Environmental Health & Safety

Hazardous Waste Practices

General Information

  1. No hazardous, regulated, or industrial wastes may be dumped down or discharged to any sanitary or storm drain/sewer.
  2. Only trained personnel or those working under the supervision of trained personnel may manage waste. Waste Management Training (RCRA) is required if an employee has the responsibility for:
    • a. Determining what is a hazardous waste.
      b. Adding hazardous waste into satellite accumulation containers.
      c. Transporting hazardous waste from satellite accumulation points to central accumulation.
      d. Inspecting hazardous waste storage areas.
      e. Responding to spills involving hazardous wastes.

      New employees may not manage or handle hazardous waste unless supervised. Employees will receive training in the management and handling of hazardous waste within six months of commencing work with hazardous waste. Supervisors are to request training for new employees through the Environmental, Health & Safety Department (x2190).

  3. Hazardous wastes may be accumulated in areas close to the point of generation (satellite accumulation area) and that are under the control of the area supervisor.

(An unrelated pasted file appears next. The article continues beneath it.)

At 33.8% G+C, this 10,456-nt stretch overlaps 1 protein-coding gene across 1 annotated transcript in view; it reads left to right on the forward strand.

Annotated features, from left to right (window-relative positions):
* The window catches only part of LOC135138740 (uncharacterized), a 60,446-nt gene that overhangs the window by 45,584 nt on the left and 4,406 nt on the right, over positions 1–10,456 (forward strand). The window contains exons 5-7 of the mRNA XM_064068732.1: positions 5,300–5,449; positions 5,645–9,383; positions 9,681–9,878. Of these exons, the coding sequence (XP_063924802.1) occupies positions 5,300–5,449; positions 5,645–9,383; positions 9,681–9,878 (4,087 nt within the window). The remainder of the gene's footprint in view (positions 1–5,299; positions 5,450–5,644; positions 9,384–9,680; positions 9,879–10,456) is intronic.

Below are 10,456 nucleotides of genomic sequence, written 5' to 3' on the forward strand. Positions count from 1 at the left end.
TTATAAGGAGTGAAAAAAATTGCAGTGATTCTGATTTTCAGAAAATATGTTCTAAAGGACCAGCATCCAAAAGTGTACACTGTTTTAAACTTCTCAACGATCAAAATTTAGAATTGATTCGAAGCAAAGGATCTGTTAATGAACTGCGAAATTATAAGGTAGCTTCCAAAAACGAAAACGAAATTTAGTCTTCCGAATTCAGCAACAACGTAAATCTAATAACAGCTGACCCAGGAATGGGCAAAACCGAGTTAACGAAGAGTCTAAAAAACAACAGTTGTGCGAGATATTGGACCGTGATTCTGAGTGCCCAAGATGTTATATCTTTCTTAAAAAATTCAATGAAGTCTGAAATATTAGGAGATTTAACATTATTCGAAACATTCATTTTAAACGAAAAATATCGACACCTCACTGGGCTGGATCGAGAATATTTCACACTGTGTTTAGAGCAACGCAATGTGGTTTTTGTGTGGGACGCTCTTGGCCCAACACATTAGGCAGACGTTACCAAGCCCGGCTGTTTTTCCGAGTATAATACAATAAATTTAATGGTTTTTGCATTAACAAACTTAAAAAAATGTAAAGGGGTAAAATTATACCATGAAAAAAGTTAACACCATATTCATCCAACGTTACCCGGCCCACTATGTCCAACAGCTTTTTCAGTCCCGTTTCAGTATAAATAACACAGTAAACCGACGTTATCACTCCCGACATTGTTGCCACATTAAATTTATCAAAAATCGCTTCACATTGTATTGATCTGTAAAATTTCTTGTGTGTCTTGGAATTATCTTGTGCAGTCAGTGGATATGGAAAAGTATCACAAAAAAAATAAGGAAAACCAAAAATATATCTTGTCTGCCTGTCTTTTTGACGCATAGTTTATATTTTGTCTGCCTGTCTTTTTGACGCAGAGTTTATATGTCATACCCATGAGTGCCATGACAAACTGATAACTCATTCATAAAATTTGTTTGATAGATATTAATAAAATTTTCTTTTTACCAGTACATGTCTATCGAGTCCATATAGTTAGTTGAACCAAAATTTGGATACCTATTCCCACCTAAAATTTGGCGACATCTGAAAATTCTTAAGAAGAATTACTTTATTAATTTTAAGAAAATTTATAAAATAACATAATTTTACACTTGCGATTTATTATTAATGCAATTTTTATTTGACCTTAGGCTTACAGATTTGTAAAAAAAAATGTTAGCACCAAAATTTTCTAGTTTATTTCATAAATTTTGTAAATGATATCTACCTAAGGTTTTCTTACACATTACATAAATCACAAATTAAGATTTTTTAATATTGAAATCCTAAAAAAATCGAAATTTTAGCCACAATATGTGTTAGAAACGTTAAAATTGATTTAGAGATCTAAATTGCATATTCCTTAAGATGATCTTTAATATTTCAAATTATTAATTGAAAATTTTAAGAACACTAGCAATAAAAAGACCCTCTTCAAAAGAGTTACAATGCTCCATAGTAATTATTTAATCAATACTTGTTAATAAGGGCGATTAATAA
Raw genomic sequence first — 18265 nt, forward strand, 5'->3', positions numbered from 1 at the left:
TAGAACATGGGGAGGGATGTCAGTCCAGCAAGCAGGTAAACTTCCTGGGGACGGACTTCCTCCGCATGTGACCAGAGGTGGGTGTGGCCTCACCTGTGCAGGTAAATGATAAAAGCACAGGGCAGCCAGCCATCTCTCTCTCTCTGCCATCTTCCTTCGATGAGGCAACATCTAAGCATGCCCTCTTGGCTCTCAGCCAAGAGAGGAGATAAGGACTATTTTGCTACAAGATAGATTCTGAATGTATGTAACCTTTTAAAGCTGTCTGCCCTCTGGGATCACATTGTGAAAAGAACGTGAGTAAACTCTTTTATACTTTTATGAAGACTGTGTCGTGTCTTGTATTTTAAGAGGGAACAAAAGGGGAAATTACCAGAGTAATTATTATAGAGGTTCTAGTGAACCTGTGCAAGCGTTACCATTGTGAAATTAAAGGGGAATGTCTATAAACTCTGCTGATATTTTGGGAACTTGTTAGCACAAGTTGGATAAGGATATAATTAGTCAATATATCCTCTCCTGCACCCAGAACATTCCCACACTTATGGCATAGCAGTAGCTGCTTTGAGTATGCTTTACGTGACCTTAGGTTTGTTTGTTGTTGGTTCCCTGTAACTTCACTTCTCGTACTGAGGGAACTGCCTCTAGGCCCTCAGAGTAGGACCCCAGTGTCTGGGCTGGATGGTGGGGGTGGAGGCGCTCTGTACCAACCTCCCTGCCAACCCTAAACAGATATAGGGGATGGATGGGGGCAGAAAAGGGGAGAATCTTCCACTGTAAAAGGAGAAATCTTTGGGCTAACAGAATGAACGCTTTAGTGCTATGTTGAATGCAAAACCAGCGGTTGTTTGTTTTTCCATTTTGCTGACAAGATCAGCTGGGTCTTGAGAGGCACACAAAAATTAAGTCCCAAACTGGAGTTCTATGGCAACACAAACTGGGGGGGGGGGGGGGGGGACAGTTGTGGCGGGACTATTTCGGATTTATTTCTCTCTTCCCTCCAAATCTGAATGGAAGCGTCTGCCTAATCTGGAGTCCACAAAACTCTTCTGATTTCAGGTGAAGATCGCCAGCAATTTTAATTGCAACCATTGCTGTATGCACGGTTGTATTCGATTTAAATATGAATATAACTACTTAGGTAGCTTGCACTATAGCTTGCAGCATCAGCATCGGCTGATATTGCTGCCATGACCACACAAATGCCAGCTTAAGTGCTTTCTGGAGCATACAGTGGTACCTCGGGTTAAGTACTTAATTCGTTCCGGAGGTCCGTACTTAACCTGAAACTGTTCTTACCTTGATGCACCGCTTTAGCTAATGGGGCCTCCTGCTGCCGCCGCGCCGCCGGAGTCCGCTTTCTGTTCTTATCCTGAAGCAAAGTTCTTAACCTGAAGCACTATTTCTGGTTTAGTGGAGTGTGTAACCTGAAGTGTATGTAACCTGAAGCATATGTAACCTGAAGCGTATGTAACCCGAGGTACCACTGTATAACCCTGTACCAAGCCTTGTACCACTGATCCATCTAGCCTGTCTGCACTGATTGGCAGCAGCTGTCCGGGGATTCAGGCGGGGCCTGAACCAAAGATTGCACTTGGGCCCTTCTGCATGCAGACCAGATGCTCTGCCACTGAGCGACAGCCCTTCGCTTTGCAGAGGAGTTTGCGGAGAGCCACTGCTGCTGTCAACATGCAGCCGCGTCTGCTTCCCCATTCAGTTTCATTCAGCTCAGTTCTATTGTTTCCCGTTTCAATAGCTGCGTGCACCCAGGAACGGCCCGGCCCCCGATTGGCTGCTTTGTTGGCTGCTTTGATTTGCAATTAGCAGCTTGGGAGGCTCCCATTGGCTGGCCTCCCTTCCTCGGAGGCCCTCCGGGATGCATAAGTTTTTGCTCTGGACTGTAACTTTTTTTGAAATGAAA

4. No more than 55 gallons of hazardous waste may be stored in a satellite accumulation area. No more than 1 quart of acutely hazardous ("Plisted") waste may be stored in a satellite accumulation area. See tab labeled “Hazardous Waste Characteristics” for definition of a hazardous waste. See tab labeled "P-Listed – Acutely Hazardous Waste" to determine if a substance is acutely hazardous.
  5. Containers of waste in excess of quantities listed above or any filled container must be moved from the satellite accumulation area to the central accumulation area within 72 hours.
  6. The waste container must be in good condition. If the waste container holding the hazardous waste is not in good condition, or if it begins to leak, bulge, rust, or is otherwise damaged, the hazardous waste from this container must be transferred to a container that is in good condition.
  7. Shelves used to hold waste containers must be in good condition.
  8. Flammable storage cabinets must be used for any room having in excess of 25 gallons of flammable material.
  9. A container must be used that is made with or lined with materials that will not react with, and are otherwise compatible with, the hazardous waste to be stored, so that the ability of the container to contain the waste is not impaired.
  10. Containers of incompatible materials must be segregated. (Reference "Incompatibility Chart").
  11. Store potential explosives securely and separately (peroxides, perchlorates, picrics, etc.).